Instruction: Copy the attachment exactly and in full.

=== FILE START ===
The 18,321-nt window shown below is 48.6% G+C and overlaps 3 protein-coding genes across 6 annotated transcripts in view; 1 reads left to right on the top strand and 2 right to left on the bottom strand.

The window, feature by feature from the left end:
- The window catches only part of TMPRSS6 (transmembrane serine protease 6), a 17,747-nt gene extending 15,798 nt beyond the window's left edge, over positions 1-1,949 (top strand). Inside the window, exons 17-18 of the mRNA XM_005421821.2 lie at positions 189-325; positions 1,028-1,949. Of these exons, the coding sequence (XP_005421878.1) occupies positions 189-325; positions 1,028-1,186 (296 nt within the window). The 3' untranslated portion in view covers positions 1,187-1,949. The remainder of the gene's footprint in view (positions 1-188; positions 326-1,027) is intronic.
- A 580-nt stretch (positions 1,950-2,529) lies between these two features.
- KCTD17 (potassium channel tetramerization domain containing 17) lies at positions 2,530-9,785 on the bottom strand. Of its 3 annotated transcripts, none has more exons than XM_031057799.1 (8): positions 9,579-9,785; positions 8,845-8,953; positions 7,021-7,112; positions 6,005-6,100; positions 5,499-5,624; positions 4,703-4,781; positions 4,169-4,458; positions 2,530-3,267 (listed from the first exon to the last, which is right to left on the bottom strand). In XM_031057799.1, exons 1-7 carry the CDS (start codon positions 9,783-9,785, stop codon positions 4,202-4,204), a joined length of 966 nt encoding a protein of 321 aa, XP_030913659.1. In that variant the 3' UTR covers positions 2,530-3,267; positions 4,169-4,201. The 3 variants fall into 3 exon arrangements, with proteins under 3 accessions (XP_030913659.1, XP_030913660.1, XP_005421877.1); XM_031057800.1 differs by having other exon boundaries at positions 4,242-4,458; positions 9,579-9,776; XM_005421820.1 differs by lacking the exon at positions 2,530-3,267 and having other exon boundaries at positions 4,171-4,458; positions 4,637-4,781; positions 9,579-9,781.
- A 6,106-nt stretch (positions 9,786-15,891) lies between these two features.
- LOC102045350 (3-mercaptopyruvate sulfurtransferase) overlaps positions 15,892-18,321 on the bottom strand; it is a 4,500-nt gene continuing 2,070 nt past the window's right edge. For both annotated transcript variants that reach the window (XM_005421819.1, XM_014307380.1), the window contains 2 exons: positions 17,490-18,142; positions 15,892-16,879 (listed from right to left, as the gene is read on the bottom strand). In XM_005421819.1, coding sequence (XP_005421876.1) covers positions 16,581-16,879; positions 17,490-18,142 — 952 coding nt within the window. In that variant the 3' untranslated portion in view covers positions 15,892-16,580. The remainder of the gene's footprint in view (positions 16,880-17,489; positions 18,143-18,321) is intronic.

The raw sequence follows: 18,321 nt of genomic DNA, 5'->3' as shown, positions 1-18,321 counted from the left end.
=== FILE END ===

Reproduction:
The 18,321-nt window shown below is 48.6% G+C and overlaps 3 protein-coding genes across 6 annotated transcripts in view; 1 reads left to right on the top strand and 2 right to left on the bottom strand.

The window, feature by feature from the left end:
- The window catches only part of TMPRSS6 (transmembrane serine protease 6), a 17,747-nt gene extending 15,798 nt beyond the window's left edge, over positions 1-1,949 (top strand). Inside the window, exons 17-18 of the mRNA XM_005421821.2 lie at positions 189-325; positions 1,028-1,949. Of these exons, the coding sequence (XP_005421878.1) occupies positions 189-325; positions 1,028-1,186 (296 nt within the window). The 3' untranslated portion in view covers positions 1,187-1,949. The remainder of the gene's footprint in view (positions 1-188; positions 326-1,027) is intronic.
- A 580-nt stretch (positions 1,950-2,529) lies between these two features.
- KCTD17 (potassium channel tetramerization domain containing 17) lies at positions 2,530-9,785 on the bottom strand. Of its 3 annotated transcripts, none has more exons than XM_031057799.1 (8): positions 9,579-9,785; positions 8,845-8,953; positions 7,021-7,112; positions 6,005-6,100; positions 5,499-5,624; positions 4,703-4,781; positions 4,169-4,458; positions 2,530-3,267 (listed from the first exon to the last, which is right to left on the bottom strand). In XM_031057799.1, exons 1-7 carry the CDS (start codon positions 9,783-9,785, stop codon positions 4,202-4,204), a joined length of 966 nt encoding a protein of 321 aa, XP_030913659.1. In that variant the 3' UTR covers positions 2,530-3,267; positions 4,169-4,201. The 3 variants fall into 3 exon arrangements, with proteins under 3 accessions (XP_030913659.1, XP_030913660.1, XP_005421877.1); XM_031057800.1 differs by having other exon boundaries at positions 4,242-4,458; positions 9,579-9,776; XM_005421820.1 differs by lacking the exon at positions 2,530-3,267 and having other exon boundaries at positions 4,171-4,458; positions 4,637-4,781; positions 9,579-9,781.
- A 6,106-nt stretch (positions 9,786-15,891) lies between these two features.
- LOC102045350 (3-mercaptopyruvate sulfurtransferase) overlaps positions 15,892-18,321 on the bottom strand; it is a 4,500-nt gene continuing 2,070 nt past the window's right edge. For both annotated transcript variants that reach the window (XM_005421819.1, XM_014307380.1), the window contains 2 exons: positions 17,490-18,142; positions 15,892-16,879 (listed from right to left, as the gene is read on the bottom strand). In XM_005421819.1, coding sequence (XP_005421876.1) covers positions 16,581-16,879; positions 17,490-18,142 — 952 coding nt within the window. In that variant the 3' untranslated portion in view covers positions 15,892-16,580. The remainder of the gene's footprint in view (positions 16,880-17,489; positions 18,143-18,321) is intronic.

The raw sequence follows: 18,321 nt of genomic DNA, 5'->3' as shown, positions 1-18,321 counted from the left end.